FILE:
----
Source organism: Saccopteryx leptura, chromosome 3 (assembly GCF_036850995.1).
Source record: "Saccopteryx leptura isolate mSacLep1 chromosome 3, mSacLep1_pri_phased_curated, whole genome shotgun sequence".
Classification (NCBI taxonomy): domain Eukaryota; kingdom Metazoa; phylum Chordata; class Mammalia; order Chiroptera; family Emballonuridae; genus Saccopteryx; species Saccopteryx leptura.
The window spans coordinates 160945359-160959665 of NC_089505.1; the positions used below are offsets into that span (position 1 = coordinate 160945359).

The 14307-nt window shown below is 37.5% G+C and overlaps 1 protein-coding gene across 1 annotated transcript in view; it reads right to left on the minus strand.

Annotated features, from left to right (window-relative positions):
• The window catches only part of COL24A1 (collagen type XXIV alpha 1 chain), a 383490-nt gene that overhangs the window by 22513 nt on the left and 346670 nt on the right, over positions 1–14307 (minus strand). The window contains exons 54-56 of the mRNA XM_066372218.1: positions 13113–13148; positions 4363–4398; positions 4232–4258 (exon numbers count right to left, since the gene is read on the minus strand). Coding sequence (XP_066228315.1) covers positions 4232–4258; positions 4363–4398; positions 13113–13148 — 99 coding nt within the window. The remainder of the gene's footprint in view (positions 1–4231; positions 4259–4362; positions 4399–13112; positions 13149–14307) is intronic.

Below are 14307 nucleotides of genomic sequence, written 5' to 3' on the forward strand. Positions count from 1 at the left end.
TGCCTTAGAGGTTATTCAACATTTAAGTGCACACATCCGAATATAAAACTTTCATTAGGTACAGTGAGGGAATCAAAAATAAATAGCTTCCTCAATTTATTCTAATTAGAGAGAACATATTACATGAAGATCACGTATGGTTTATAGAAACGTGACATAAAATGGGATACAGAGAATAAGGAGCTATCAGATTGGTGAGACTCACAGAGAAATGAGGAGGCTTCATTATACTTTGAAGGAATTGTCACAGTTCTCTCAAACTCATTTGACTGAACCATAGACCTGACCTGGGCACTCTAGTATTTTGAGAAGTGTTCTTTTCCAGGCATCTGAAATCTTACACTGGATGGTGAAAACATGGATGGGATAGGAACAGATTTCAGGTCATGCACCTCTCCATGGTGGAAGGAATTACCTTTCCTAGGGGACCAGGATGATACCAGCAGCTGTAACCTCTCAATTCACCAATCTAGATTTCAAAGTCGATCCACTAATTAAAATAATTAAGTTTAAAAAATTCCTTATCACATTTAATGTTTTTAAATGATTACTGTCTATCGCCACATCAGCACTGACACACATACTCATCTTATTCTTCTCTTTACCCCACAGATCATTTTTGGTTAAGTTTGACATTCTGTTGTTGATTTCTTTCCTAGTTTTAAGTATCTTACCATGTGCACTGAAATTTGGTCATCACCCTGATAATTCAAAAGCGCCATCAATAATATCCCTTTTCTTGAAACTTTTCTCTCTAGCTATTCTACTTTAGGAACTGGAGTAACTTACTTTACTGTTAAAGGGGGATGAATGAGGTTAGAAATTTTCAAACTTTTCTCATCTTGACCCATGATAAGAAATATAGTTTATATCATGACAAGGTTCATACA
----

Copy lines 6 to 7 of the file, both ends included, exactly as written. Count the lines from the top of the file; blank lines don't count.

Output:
Annotated features, from left to right (window-relative positions):
• The window catches only part of COL24A1 (collagen type XXIV alpha 1 chain), a 383490-nt gene that overhangs the window by 22513 nt on the left and 346670 nt on the right, over positions 1–14307 (minus strand). The window contains exons 54-56 of the mRNA XM_066372218.1: positions 13113–13148; positions 4363–4398; positions 4232–4258 (exon numbers count right to left, since the gene is read on the minus strand). Coding sequence (XP_066228315.1) covers positions 4232–4258; positions 4363–4398; positions 13113–13148 — 99 coding nt within the window. The remainder of the gene's footprint in view (positions 1–4231; positions 4259–4362; positions 4399–13112; positions 13149–14307) is intronic.